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dc.contributor.advisorOster, Rose-Marieen_US
dc.contributor.authorBishop, Christopheren_US
dc.date.accessioned2007-06-22T05:37:32Z
dc.date.available2007-06-22T05:37:32Z
dc.date.issued2007-05-03
dc.identifier.urihttp://hdl.handle.net/1903/6925
dc.description.abstractThis thesis seeks to illustrate that runes were considered magical even if also utilized as an alphabetic script. This argument will be achieved by first looking at scholarly arguments concerning the characters' origins. However, though runes may be compared to other scripts, there existed a belief among the Old Norse people that the runes contained more and that even their true origins could be found in the divine. These divine connections are not without problems as they seem to fall into two categories involving male and female divinities. In addition, it will be shown that the practice of runic magic can be separated into three major categories: curse, cure/protection, and prophecy. More mundane, but equally important subjects such as memorials and inheritance will also be explored. Finally, lingering traces of runes continuing until today will be viewed to gauge lasting effects of the runes even after their primary time period.en_US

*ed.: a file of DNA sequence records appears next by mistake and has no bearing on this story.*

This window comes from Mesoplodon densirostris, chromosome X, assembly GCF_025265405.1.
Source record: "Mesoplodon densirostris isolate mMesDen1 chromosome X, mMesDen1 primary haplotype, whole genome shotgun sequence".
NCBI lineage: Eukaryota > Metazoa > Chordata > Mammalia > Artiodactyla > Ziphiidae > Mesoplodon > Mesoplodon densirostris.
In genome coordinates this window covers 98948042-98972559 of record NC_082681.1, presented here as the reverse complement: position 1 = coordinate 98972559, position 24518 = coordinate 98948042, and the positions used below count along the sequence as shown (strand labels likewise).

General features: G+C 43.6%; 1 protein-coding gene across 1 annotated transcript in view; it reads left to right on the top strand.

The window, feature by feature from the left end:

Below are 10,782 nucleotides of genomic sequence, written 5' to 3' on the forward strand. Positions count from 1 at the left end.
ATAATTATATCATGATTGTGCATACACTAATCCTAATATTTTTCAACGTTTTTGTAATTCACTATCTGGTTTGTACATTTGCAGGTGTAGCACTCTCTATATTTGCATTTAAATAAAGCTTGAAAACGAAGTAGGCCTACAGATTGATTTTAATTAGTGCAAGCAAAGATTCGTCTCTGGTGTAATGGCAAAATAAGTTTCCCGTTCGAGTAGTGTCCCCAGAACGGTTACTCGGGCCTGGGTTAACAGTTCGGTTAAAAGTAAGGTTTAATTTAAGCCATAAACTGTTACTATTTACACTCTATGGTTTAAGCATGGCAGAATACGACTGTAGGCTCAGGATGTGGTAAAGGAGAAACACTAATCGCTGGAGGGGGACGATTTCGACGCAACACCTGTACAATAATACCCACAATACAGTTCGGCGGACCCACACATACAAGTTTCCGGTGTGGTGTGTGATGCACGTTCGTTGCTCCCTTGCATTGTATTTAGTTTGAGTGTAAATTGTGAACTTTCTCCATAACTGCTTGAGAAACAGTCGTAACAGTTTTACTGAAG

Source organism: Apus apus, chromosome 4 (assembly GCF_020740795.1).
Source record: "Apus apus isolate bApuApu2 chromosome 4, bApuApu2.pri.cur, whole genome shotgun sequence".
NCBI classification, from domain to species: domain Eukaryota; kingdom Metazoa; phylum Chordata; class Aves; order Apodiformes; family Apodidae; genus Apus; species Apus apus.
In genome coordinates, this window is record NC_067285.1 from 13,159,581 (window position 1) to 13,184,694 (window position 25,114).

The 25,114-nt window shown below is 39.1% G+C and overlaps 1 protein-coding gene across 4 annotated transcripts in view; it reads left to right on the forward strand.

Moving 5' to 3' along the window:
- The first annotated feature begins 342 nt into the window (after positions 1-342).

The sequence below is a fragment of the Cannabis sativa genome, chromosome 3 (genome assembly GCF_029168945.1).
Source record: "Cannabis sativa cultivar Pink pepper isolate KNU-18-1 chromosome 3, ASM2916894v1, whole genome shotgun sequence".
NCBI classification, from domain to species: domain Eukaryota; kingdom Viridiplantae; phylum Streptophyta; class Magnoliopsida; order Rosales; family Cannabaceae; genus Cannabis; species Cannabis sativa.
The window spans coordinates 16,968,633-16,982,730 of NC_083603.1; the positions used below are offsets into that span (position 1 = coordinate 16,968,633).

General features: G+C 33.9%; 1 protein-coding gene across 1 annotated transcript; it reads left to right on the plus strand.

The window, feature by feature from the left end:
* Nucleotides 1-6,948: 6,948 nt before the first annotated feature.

dc.format.extent309527 bytes
dc.format.mimetypeapplication/pdf
dc.language.isoen_US
dc.titleRunic Magicen_US
dc.typeThesisen_US
dc.contributor.publisherDigital Repository at the University of Marylanden_US
dc.contributor.publisherUniversity of Maryland (College Park, Md.)en_US
dc.contributor.departmentGermanic Language and Literatureen_US
dc.subject.pqcontrolledLiterature, Germanicen_US
dc.subject.pquncontrolledRunic Magicen_US
dc.subject.pquncontrolledRunesen_US
dc.subject.pquncontrolledRunologyen_US
dc.subject.pquncontrolledVikingsen_US


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